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WP2 The creation of new institutions at multiple levels

This project examined three cases of institutional displacement in the constitutional/legal arena at the subnational, national and international levels. Two external experts were team members in this collaborative project.

The Scottish parliament, a new institution created as part of a larger process of devolution provided the subnational case (Prof Fiona Mackay, Edinburgh University). The new constitutional court in South Africa, a key part of the transition to a constitutional democracy, provided the national level institution (undertaken by Rachel Johnson); the International Criminal Court in The Hague was the new institutional form at the international level (Prof Louise Chappell, University of New South Wales).

This project examined the extent to which 'new' institutions like these are really new in terms of their rules, norms and practices, and how far they remain embedded in pre-existing institutional forms and practices ('nested newness'). It explored the proposition that new institutions offer more opportunities for the creation of more 'gender friendly' institutions if certain other conditions are fulfilled. The project looked for differences and similarities between the cases as determining the key factors.  Again the roles of key actors and their interaction with institutional structures formed an important part of the research. The data collected for this project is predominantly qualitative, using archival, documentary and interview sources for each of the research sites.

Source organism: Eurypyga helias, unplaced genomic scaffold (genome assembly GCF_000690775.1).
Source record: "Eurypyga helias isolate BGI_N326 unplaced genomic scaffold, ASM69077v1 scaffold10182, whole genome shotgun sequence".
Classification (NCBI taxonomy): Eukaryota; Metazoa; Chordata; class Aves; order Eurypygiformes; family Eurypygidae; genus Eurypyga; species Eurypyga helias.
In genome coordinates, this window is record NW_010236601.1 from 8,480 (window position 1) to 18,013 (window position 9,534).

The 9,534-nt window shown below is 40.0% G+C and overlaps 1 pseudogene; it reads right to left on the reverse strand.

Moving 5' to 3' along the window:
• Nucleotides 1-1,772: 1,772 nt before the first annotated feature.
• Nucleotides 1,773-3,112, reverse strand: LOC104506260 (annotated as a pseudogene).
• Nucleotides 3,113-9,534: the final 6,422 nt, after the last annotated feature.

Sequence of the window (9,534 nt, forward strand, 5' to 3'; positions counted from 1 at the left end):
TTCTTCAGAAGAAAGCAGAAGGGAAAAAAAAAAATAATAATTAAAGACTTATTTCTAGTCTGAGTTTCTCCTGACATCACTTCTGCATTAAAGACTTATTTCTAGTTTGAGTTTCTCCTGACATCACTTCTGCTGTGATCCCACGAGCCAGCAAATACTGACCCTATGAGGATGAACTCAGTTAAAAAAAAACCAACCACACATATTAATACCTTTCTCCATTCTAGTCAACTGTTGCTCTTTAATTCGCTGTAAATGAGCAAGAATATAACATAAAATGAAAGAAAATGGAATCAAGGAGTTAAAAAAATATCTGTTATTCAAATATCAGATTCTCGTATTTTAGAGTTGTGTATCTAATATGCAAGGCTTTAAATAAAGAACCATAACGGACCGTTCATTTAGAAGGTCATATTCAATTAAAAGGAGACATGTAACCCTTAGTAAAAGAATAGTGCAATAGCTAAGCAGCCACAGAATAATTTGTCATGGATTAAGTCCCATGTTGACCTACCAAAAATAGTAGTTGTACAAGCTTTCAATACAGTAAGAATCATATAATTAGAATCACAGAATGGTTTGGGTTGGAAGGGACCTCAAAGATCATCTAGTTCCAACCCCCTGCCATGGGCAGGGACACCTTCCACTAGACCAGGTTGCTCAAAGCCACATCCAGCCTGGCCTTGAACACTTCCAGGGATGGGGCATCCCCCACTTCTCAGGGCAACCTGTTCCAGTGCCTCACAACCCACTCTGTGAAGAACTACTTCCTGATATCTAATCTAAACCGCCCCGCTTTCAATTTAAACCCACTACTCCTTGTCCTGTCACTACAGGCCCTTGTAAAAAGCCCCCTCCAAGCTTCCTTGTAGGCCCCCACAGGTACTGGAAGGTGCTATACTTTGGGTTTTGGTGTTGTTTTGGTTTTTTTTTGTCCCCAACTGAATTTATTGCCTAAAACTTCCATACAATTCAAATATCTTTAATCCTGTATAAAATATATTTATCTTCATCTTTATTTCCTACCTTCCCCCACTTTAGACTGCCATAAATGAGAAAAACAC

Duration: 24 months November 2012 - October 2014

Key people

  • Prof Georgine Waylen
  • Prof Louise Chappell (external team member, University of New South Wales)
  • Prof Fiona Mackay (external team member, University of Edinburgh)
  • Research associate: Dr Rachel Johnson

Key publications